Table 4. Number of students and compositions, by level.
As in Schacter's original study, this project is primarily concerned with how learners from these two particular language backgrounds use relative clauses in free compositions. This type of unrestricted data allows the researcher to see how the learners have integrated relative clauses into their IL competency. Other types of data, for example, grammaticality judgment tests and sentence combining, prejudice the learners towards making judgments about or using relative clauses. Thus, while useful for some types of research, they do little to inform us about the frequency and function of relative clauses in the production of the learners. The compositions used in this study were collected over an 18 month time span and were all written with the same constraints, which are described below.
To control for the possible effect of genre, the students were limited to expository topics. Some of these were compare and/or contrast essays while the others were more straightforward exposition. The more common writing topics were "Describe and explain what you believe are the most important requirements for happiness." and "Choose two places where you have lived and write an essay in which you compare and/or contrast these two places." A complete list of topics is given in Appendix B. As well as controlling for genre, this helped insure that students could pick topics which they were more comfortable with in terms of vocabulary and background knowledge and which were more interesting for them. The students were allowed to use dictionaries and thesauruses while writing.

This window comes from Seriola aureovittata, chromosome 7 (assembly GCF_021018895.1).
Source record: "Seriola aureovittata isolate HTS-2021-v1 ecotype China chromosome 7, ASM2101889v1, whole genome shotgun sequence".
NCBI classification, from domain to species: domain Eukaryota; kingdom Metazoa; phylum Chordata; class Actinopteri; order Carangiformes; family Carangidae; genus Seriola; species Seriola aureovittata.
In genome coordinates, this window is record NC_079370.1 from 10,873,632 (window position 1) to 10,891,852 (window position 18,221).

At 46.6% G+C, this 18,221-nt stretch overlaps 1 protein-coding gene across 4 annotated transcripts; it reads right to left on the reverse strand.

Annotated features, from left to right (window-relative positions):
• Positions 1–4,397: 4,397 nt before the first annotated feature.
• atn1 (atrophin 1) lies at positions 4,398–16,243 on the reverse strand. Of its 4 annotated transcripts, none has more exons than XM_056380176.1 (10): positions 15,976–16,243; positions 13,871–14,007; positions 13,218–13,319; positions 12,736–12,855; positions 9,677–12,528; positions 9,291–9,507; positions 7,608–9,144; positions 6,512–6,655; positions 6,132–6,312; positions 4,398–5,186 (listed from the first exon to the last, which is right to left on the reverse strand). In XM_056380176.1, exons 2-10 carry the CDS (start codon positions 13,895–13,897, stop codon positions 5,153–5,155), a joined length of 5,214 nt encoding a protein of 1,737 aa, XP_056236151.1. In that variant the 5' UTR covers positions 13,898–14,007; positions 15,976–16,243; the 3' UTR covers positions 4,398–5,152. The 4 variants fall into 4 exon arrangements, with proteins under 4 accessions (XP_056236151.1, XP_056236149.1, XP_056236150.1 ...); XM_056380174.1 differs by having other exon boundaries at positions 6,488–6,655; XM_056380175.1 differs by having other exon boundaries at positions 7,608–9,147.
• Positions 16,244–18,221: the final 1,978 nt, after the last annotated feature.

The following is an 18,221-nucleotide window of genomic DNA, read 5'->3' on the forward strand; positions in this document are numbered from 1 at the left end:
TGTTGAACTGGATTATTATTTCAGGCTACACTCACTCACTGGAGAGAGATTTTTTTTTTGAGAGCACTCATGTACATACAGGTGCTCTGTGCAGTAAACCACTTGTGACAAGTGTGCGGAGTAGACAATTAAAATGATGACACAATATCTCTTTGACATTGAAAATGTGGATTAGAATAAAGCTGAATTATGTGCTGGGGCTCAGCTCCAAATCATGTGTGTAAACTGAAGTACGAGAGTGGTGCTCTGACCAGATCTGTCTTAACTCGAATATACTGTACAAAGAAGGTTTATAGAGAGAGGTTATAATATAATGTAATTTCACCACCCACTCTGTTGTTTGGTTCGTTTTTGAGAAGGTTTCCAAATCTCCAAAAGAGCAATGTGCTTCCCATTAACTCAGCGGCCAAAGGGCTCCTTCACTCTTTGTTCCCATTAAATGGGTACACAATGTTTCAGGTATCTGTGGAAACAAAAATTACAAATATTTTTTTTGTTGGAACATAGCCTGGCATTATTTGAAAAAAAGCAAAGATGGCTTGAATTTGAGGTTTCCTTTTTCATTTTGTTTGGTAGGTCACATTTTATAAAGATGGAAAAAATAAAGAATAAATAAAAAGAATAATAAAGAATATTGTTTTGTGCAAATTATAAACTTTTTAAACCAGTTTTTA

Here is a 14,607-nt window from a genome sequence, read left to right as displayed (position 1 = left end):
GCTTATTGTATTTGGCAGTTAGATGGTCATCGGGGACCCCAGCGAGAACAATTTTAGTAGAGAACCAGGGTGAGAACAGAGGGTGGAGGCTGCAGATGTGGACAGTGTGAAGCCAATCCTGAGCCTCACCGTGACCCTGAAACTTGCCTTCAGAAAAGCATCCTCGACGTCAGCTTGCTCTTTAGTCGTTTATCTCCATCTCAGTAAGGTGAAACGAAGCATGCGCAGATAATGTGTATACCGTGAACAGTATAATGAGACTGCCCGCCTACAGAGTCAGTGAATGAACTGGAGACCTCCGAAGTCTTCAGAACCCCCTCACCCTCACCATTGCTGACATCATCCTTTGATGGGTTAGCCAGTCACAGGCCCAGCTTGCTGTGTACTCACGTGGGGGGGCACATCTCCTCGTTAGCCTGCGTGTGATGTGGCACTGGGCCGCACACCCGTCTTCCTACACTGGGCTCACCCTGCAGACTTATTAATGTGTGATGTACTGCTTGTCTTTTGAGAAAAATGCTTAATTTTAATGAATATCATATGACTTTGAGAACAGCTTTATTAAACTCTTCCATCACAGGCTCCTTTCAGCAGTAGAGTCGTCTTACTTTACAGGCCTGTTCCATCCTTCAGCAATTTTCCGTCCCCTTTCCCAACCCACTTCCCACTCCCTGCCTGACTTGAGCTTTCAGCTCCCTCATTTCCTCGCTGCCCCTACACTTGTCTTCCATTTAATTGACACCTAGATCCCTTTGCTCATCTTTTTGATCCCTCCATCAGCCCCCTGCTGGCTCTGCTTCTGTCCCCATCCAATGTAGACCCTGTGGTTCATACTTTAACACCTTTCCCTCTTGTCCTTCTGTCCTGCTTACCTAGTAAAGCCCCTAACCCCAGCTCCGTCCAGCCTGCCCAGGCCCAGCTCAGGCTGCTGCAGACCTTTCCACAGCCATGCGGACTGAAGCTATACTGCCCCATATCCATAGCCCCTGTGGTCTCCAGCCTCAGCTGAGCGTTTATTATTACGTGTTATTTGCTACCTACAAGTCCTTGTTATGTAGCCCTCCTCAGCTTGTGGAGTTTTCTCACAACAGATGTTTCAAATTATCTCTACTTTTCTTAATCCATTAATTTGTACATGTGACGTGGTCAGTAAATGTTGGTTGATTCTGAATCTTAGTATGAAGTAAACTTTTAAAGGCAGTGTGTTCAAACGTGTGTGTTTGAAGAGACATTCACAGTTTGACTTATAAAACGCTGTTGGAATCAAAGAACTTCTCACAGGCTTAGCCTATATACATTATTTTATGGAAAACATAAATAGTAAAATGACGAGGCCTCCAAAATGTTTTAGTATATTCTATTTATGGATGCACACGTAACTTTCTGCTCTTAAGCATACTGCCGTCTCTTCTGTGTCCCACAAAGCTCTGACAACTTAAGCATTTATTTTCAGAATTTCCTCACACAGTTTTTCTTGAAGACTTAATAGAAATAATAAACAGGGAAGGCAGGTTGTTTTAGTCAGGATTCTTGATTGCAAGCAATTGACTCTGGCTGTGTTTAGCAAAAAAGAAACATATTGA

Composition length might also be a factor in the frequency of RC production. Students were limited to two hours, but very few students wrote for more than one and a half hours. In addition, a count was made of the number of T-units in each composition (Hunt 1965). A T-unit is an independent clause with all of its attending dependent clauses. Although this does not control for length in an absolute way, it does give some indication of how long the compositions were. Additionally, the T-unit count allows for a more specific statement regarding the number of relative clauses per independent clause.